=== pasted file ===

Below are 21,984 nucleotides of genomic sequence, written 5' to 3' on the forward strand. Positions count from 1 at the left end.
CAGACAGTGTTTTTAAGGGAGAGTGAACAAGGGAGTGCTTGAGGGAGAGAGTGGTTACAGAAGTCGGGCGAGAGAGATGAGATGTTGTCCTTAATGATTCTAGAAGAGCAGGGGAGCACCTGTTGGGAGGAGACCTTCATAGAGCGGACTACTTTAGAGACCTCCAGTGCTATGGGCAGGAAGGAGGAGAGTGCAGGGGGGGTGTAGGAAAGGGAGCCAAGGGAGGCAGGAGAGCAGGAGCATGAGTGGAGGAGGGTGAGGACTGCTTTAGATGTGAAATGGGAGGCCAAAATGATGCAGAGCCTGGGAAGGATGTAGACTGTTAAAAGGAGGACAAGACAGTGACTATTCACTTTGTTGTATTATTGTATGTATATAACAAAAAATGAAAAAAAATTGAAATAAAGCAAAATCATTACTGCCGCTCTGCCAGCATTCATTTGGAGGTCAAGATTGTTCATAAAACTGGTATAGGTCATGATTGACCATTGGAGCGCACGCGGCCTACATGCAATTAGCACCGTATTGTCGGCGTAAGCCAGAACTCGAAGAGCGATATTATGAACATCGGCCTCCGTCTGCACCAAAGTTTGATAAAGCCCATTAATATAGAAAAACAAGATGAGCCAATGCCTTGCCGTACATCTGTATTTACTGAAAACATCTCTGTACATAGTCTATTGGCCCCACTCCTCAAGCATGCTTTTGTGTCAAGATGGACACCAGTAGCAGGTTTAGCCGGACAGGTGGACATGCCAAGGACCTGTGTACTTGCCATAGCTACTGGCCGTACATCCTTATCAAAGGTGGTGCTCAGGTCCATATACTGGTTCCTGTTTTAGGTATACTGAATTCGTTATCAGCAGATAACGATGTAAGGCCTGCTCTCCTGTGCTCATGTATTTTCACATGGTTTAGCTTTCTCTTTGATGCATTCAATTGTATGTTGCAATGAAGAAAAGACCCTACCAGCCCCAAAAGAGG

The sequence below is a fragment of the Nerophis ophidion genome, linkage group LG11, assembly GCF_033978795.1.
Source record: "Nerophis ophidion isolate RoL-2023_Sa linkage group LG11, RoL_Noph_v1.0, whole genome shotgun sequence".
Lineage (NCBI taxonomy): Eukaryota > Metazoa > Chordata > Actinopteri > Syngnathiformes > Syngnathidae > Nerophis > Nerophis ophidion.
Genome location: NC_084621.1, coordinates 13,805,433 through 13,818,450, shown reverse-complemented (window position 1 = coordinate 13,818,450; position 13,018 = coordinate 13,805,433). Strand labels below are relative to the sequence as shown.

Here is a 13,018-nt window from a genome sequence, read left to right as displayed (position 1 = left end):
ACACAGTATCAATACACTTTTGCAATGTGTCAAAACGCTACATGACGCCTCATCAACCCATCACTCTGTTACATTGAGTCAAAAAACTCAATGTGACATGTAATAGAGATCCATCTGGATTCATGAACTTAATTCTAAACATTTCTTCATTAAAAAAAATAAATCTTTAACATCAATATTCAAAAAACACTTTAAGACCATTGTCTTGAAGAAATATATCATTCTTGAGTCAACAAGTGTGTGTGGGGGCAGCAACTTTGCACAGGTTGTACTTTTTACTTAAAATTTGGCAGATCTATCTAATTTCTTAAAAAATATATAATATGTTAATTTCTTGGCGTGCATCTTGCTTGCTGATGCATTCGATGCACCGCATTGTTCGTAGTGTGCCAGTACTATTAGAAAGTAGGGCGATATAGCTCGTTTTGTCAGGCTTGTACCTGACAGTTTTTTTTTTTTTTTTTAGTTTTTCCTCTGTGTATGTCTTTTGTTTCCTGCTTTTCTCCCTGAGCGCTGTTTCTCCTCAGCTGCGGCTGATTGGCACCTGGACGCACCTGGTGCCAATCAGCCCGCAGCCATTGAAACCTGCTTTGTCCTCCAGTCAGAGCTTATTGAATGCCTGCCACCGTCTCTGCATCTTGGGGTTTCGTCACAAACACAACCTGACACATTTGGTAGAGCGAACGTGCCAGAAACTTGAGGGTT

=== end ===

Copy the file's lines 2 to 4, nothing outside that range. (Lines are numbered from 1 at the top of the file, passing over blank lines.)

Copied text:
CAGACAGTGTTTTTAAGGGAGAGTGAACAAGGGAGTGCTTGAGGGAGAGAGTGGTTACAGAAGTCGGGCGAGAGAGATGAGATGTTGTCCTTAATGATTCTAGAAGAGCAGGGGAGCACCTGTTGGGAGGAGACCTTCATAGAGCGGACTACTTTAGAGACCTCCAGTGCTATGGGCAGGAAGGAGGAGAGTGCAGGGGGGGTGTAGGAAAGGGAGCCAAGGGAGGCAGGAGAGCAGGAGCATGAGTGGAGGAGGGTGAGGACTGCTTTAGATGTGAAATGGGAGGCCAAAATGATGCAGAGCCTGGGAAGGATGTAGACTGTTAAAAGGAGGACAAGACAGTGACTATTCACTTTGTTGTATTATTGTATGTATATAACAAAAAATGAAAAAAAATTGAAATAAAGCAAAATCATTACTGCCGCTCTGCCAGCATTCATTTGGAGGTCAAGATTGTTCATAAAACTGGTATAGGTCATGATTGACCATTGGAGCGCACGCGGCCTACATGCAATTAGCACCGTATTGTCGGCGTAAGCCAGAACTCGAAGAGCGATATTATGAACATCGGCCTCCGTCTGCACCAAAGTTTGATAAAGCCCATTAATATAGAAAAACAAGATGAGCCAATGCCTTGCCGTACATCTGTATTTACTGAAAACATCTCTGTACATAGTCTATTGGCCCCACTCCTCAAGCATGCTTTTGTGTCAAGATGGACACCAGTAGCAGGTTTAGCCGGACAGGTGGACATGCCAAGGACCTGTGTACTTGCCATAGCTACTGGCCGTACATCCTTATCAAAGGTGGTGCTCAGGTCCATATACTGGTTCCTGTTTTAGGTATACTGAATTCGTTATCAGCAGATAACGATGTAAGGCCTGCTCTCCTGTGCTCATGTATTTTCACATGGTTTAGCTTTCTCTTTGATGCATTCAATTGTATGTTGCAATGAAGAAAAGACCCTACCAGCCCCAAAAGAGG

The sequence below is a fragment of the Nerophis ophidion genome, linkage group LG11, assembly GCF_033978795.1.
Source record: "Nerophis ophidion isolate RoL-2023_Sa linkage group LG11, RoL_Noph_v1.0, whole genome shotgun sequence".